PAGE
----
By some estimates, the number of U.S. independent A/V car and home dealers is less than 70 percent of what it was 10 years ago. Some believe there are half as many, the result of relentless price pressure from mass merchandisers.
No doubt there are far fewer dealers today than in the past, but what about the future? Here are two scenarios:
Scenario 1: Downward price pressure continues, taking margin, sales and independent retail market share with it. More independents go out of business while mass merchandisers increase overall market share, at least in the mid- to low end of the market.
Scenario 2: The independent car/home A/V channel stabilizes while growth for some (but not all) mass merchandisers continues. Soon a renaissance occurs for a growing number of independent specialists, who gain increasing market share in their respective markets.
So, if we’re betting, which scenario do you think will happen? Well, based on what is, I have to go with Number 1, but based on what could be, Number 2. In fact, I will go so far as to say it’s not a question of whether or not the first scenario will happen, only when and by whom.
Here’s why: Much (but not all) of the “growth” occurring among mass merchandisers — Wal-Mart in particular — is of the “nature filling a vacuum” order. It happens because:
Circuit City and a few regionals went away, while …
- no other channel or retailer within a channel was ready to fill the void, at the precise time, and
- Wal-Mart decided it wanted a bigger slice of the CE pie.
The perfect storm? In a way, but not the way you might imagine.
Wal-Mart understands its limitations and plays to its strengths. I will bet the company will stay the course, improving what it does, selling still more, just as it has in every other vertical it has entered. But there is a natural limit, and it isn’t the total market.
I hope Wal-Mart succeeds. Its involvement introduces millions of individuals to products they would never otherwise consider. Yes, I know there are retail alternatives ranging from the diminishing list of independents all the way to Best Buy, as well as a very short list of other national mass merchandisers. But with all due respect to those retailers, each of which has its place in CE distribution, none does all that should and could be done, things that can be done only by a “new” independent.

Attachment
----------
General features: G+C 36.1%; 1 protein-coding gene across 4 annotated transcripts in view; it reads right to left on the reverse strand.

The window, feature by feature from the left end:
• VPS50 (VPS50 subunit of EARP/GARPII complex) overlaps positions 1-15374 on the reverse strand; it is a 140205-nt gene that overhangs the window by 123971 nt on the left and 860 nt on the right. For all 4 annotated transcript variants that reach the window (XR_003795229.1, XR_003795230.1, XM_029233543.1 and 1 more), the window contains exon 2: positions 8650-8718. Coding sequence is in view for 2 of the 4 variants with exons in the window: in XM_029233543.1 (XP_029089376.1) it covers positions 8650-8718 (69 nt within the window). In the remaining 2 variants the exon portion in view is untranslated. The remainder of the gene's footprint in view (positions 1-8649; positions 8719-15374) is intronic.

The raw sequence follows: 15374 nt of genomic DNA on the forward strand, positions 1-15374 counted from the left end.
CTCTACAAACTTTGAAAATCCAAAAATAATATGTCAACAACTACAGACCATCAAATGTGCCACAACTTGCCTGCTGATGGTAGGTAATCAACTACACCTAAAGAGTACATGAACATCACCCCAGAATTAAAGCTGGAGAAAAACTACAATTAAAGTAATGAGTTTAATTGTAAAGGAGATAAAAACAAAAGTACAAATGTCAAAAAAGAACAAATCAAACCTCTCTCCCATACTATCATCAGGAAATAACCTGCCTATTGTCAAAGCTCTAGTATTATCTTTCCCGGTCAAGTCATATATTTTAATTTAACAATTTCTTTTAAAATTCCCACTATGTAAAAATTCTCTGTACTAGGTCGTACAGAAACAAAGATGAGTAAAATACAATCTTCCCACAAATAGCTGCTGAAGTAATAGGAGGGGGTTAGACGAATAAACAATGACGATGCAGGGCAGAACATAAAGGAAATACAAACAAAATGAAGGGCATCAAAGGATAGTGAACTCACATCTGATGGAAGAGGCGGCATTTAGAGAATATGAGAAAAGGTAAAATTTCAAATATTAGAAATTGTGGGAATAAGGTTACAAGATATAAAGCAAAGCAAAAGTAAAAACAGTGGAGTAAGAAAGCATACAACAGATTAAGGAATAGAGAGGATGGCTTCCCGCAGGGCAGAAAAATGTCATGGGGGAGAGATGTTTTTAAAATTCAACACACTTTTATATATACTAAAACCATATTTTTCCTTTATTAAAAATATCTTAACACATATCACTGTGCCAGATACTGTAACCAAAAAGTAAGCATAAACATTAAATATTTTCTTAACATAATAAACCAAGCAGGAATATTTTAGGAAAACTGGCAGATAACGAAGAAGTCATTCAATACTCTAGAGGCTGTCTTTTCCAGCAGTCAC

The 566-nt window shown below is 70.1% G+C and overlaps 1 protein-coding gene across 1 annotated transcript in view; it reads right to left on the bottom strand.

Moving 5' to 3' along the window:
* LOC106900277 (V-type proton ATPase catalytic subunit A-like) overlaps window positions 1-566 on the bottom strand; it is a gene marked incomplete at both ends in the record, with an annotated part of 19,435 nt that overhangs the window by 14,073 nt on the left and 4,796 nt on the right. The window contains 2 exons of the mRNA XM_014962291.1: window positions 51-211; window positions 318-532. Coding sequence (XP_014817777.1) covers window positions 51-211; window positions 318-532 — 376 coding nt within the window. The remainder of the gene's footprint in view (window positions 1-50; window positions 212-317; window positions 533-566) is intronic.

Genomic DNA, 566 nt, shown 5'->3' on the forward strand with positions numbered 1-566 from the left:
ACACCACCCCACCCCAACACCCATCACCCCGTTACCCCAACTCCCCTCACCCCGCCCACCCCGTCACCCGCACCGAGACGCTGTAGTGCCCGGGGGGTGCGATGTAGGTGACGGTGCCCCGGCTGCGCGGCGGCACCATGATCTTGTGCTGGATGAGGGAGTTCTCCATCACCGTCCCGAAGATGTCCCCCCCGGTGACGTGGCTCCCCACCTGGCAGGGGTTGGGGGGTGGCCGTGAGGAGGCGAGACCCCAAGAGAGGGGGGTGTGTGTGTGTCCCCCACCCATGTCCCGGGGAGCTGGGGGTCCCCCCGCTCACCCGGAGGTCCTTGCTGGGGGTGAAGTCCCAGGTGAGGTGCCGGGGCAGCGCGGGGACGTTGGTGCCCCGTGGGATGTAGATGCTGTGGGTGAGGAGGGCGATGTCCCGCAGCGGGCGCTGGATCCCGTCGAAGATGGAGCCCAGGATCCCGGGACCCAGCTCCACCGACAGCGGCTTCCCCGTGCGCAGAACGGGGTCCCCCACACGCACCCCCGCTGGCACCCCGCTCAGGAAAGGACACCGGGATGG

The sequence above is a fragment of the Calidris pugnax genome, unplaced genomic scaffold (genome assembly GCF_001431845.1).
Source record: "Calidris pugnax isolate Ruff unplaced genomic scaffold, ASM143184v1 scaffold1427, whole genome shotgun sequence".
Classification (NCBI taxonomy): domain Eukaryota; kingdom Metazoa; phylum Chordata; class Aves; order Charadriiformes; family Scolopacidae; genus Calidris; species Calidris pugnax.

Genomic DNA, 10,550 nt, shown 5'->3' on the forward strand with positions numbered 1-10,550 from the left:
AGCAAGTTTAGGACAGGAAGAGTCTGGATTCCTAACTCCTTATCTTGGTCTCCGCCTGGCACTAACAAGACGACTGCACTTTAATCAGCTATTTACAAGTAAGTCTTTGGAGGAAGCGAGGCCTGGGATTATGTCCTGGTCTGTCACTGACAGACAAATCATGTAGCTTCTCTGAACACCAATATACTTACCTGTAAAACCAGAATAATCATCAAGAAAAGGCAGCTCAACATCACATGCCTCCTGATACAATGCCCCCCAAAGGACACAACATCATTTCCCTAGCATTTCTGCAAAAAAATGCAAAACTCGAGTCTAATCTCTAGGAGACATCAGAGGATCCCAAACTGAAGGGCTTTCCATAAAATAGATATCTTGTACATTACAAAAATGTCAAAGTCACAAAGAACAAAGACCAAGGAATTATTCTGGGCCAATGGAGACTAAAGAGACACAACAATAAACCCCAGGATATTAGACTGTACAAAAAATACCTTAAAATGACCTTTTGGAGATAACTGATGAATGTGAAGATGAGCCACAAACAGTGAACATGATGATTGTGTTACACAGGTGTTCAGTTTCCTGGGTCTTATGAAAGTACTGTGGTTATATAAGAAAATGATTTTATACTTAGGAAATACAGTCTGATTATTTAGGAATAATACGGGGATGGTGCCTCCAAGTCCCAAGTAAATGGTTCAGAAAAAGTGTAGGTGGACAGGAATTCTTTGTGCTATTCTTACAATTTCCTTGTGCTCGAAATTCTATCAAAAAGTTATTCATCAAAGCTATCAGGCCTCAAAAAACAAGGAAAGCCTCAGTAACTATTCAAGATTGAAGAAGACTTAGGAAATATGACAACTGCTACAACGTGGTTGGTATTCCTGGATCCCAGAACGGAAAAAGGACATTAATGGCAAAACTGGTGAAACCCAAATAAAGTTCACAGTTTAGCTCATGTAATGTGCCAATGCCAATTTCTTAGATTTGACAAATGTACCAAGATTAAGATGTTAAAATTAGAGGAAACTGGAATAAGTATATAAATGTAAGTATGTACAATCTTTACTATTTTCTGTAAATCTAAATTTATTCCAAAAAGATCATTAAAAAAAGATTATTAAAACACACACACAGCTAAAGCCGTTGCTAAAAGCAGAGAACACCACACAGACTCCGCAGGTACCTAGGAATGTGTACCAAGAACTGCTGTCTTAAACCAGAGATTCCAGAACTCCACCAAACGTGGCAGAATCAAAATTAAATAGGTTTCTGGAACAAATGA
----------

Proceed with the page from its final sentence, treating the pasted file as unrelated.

If you are an independent and feel you’ve lost business to Wal-Mart, Best Buy and other mass merchants, you’re trying to sell the wrong product to the wrong consumer, likely in the wrong way. Many (but not all) who buy their home/car A/V products at a mass merchandiser have little to no need to buy from you, presuming you want to sell them what the other guys offer. Your customers are those who are ready to move up, people who are ready for more functionality and greater performance, including the kind of pre- and post-sales support not available at Wal-Mart, Best Buy, and other mass-merchant retailers.
But you’ve tried, you say, and nobody listened. I’m sure you did, including the fact that what you used to do brought you great success. But that was then and we’re talking now, and of greater importance, tomorrow. More than any other business you can name, yours is now unquestionably different, 10,000 percent different than in the past, and if you haven’t made the mandatory changes …
No one, including me, can tell you how to run your business. You are called independents for a reason, and the things that make you so mean one size does not fit all. However, I can provide a suggested framework for change that you can use as a template for reinventing your business. You can call or email me and I’ll be happy to send it at no cost or obligation to you.